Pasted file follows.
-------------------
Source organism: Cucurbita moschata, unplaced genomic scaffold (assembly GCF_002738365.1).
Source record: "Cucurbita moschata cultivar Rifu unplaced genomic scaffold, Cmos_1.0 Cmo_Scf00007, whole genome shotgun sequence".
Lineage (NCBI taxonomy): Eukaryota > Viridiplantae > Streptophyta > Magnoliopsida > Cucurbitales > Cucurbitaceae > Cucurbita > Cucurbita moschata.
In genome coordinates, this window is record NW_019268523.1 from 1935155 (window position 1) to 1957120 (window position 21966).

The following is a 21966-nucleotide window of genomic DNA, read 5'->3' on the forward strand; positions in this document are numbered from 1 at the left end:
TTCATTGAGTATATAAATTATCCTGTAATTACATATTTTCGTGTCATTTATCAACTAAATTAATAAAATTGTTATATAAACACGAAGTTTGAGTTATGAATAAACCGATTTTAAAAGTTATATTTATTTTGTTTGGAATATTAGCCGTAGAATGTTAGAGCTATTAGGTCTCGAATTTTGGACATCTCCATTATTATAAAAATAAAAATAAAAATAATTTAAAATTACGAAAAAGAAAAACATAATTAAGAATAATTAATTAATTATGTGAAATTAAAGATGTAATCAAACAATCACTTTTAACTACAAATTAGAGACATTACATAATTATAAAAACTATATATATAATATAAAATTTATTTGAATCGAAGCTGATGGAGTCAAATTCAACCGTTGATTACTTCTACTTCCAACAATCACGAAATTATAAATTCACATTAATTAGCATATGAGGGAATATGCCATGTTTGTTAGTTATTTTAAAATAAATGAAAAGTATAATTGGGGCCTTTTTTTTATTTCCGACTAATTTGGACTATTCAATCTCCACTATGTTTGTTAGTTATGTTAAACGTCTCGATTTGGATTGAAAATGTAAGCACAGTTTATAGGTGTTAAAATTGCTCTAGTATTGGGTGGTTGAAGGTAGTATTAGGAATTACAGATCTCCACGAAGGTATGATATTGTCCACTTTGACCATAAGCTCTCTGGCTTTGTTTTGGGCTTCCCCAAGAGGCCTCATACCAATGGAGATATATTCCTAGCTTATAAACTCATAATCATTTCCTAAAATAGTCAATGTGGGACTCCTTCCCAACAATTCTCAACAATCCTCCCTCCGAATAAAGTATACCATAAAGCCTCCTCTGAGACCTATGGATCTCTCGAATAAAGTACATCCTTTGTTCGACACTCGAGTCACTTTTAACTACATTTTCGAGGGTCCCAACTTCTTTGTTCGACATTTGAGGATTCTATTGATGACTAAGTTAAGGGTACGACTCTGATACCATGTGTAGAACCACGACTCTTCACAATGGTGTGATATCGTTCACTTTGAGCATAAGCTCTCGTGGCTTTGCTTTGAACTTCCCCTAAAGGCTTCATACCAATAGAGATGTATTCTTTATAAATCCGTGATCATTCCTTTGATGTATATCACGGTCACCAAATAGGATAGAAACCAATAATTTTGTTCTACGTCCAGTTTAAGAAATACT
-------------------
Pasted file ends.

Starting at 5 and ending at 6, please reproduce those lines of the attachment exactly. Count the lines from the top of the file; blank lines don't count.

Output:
The following is a 21966-nucleotide window of genomic DNA, read 5'->3' on the forward strand; positions in this document are numbered from 1 at the left end:
TTCATTGAGTATATAAATTATCCTGTAATTACATATTTTCGTGTCATTTATCAACTAAATTAATAAAATTGTTATATAAACACGAAGTTTGAGTTATGAATAAACCGATTTTAAAAGTTATATTTATTTTGTTTGGAATATTAGCCGTAGAATGTTAGAGCTATTAGGTCTCGAATTTTGGACATCTCCATTATTATAAAAATAAAAATAAAAATAATTTAAAATTACGAAAAAGAAAAACATAATTAAGAATAATTAATTAATTATGTGAAATTAAAGATGTAATCAAACAATCACTTTTAACTACAAATTAGAGACATTACATAATTATAAAAACTATATATATAATATAAAATTTATTTGAATCGAAGCTGATGGAGTCAAATTCAACCGTTGATTACTTCTACTTCCAACAATCACGAAATTATAAATTCACATTAATTAGCATATGAGGGAATATGCCATGTTTGTTAGTTATTTTAAAATAAATGAAAAGTATAATTGGGGCCTTTTTTTTATTTCCGACTAATTTGGACTATTCAATCTCCACTATGTTTGTTAGTTATGTTAAACGTCTCGATTTGGATTGAAAATGTAAGCACAGTTTATAGGTGTTAAAATTGCTCTAGTATTGGGTGGTTGAAGGTAGTATTAGGAATTACAGATCTCCACGAAGGTATGATATTGTCCACTTTGACCATAAGCTCTCTGGCTTTGTTTTGGGCTTCCCCAAGAGGCCTCATACCAATGGAGATATATTCCTAGCTTATAAACTCATAATCATTTCCTAAAATAGTCAATGTGGGACTCCTTCCCAACAATTCTCAACAATCCTCCCTCCGAATAAAGTATACCATAAAGCCTCCTCTGAGACCTATGGATCTCTCGAATAAAGTACATCCTTTGTTCGACACTCGAGTCACTTTTAACTACATTTTCGAGGGTCCCAACTTCTTTGTTCGACATTTGAGGATTCTATTGATGACTAAGTTAAGGGTACGACTCTGATACCATGTGTAGAACCACGACTCTTCACAATGGTGTGATATCGTTCACTTTGAGCATAAGCTCTCGTGGCTTTGCTTTGAACTTCCCCTAAAGGCTTCATACCAATAGAGATGTATTCTTTATAAATCCGTGATCATTCCTTTGATGTATATCACGGTCACCAAATAGGATAGAAACCAATAATTTTGTTCTACGTCCAGTTTAAGAAATACT